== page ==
Bathsheba Everdene and Sgt. Frank Troy illustrated by Helen Allingham for 1874 The Cornhill Magazine serial of Thomas Hardy's Far From Madding Crowd

Bathsheba Everdene and Sgt. Frank Troy illustrated by Helen Allingham for 1874 The Cornhill Magazine serial of Thomas Hardy’s Far From Madding Crowd

On display too is a section of the novel written in Thomas Hardy’s own hand, illustrations from the original publication by Helen Allingham. Among much else to be seen is a first edition, and reproductions of scenes of rural Wessex by Henry Joseph Moule, Hardy’s friend and watercolourist, and the first curator of the Dorset County Museum.

Thomas Hardy would surely have welcomed the new film dramatization of one of his greatest novels. Adapted for the screen by novelist, David Nicholls, it is directed by the acclaimed Thomas Vinterberg. It is a powerful film, which reflects the essence of this great novel. The photography is stunning, giving a strong sense of place in the atmospheric shots of Dorset landscapes throughout the seasons. We see the inner turmoil of the characters in close up as the drama unfolds, and their outward reactions to the danger when the farm is under threat by fire or violent thunderstorm. This is a film full of action and drama.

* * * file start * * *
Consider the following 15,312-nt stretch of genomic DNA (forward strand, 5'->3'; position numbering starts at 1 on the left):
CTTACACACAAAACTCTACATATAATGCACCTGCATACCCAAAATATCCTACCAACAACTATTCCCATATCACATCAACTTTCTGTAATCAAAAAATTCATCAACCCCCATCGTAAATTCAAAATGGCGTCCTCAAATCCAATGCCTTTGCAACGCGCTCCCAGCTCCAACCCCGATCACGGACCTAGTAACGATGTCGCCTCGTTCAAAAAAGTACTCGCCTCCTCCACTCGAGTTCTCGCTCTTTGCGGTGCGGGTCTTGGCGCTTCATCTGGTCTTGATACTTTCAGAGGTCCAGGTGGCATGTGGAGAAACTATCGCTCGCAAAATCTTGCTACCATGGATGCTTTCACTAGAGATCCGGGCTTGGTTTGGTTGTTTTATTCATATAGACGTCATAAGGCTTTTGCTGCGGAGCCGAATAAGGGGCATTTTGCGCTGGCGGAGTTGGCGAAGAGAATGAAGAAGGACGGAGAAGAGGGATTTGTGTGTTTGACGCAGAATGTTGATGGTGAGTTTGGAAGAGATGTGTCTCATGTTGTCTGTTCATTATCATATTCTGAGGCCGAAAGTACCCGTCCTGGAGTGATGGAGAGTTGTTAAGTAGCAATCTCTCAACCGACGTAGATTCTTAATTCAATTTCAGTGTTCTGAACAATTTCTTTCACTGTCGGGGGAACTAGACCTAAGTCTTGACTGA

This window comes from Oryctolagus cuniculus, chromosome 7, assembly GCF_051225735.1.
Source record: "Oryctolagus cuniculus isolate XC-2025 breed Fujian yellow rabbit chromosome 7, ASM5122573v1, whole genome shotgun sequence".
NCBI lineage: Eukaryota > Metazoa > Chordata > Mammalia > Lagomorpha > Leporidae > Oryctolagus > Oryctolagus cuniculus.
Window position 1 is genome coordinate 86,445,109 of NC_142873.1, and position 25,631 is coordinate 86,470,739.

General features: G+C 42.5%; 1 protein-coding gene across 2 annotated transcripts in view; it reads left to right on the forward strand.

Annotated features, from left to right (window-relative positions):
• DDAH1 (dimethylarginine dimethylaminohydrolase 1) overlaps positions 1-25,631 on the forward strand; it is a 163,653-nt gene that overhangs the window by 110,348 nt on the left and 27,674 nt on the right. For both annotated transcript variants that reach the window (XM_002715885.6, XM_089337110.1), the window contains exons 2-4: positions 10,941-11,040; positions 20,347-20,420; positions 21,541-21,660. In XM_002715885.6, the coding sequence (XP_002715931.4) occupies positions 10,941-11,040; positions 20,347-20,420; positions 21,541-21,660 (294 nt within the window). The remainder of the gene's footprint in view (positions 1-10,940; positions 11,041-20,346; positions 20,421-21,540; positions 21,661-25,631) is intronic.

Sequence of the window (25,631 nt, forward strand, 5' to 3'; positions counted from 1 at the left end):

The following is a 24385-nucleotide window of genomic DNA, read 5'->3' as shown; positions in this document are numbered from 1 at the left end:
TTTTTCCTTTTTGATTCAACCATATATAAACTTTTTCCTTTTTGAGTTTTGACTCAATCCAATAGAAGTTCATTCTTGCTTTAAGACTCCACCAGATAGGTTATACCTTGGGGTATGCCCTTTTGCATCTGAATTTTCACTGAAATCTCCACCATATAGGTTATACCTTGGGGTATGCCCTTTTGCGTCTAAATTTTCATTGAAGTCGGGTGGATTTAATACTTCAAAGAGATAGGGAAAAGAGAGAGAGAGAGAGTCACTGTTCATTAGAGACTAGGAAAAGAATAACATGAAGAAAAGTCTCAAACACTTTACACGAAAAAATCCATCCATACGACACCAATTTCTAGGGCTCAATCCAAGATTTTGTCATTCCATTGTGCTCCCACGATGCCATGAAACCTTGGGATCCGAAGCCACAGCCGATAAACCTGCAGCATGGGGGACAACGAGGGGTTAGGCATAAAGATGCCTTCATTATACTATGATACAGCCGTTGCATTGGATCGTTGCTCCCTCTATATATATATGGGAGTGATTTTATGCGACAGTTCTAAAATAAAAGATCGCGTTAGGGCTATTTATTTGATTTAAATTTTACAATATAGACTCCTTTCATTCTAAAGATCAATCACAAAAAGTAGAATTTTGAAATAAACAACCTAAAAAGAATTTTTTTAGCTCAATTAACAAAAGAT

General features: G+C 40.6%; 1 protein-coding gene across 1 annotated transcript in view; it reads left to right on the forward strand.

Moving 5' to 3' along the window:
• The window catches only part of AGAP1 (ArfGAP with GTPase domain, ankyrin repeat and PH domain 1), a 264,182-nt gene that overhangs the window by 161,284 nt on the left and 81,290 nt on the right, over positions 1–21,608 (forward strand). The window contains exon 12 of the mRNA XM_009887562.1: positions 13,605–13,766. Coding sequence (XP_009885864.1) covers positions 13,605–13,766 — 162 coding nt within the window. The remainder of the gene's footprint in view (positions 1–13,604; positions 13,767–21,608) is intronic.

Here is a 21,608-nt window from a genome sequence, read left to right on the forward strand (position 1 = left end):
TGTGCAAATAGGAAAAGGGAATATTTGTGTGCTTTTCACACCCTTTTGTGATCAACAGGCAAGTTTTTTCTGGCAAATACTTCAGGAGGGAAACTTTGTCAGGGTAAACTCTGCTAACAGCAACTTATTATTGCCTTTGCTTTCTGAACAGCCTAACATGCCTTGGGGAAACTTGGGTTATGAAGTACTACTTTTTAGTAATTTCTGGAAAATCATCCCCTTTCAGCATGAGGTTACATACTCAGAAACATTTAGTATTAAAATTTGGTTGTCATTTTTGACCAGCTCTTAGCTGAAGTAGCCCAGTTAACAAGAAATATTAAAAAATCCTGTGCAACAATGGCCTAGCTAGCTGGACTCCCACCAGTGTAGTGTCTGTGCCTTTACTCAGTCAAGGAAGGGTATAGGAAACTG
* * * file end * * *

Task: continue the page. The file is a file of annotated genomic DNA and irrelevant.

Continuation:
Carey Mulligan as Bathsheba Everdene in the new film adaptation of Thomas Hardy's novel Far From Madding Crowd

Carey Mulligan as Bathsheba Everdene in the new film adaptation of Thomas Hardy’s novel Far From Madding Crowd – Fox Searchlight Pictures © 2015

Above all, Far from the Madding Crowd is a love story about the beautiful Bathsheba Everdene and the three men who desire her. A young woman of spirit and vitality, she has the courage to take on challenges presented by her romantic relationships, and in becoming a successful woman farmer. Carey Mulligan brings Bathsheba to life in a remarkably sensitive manner. We feel her strength and spirit, and her youthful disregard of danger and consequent vulnerability, which will resonate with modern audiences.

Far from the Madding Crowd was written when Hardy was 33, and was his fourth published novel. It first appeared in serial form in 1874 in The Cornhill magazine with illustrations by Helen Allingham. The novel became so popular that Hardy could afford to give up architecture, to marry Emma Lavinia, and to become a full-time writer.

Hardy’s acute sense of colours and beauty and detail make his writing easy to visualise. For instance, Gabriel’s first view of Bathsheba:

…It was a fine morning and the sun lighted up to a scarlet glow the crimson jacket she wore, and painted a soft lustre upon her bright face and dark hair.

Later, the season for sheep-shearing having finished:

It was the first day of June …Every green was young, every pore was open and every stalk was swollen with racing currents of juice. God was palpably present in the country and the devil had gone with the world to town.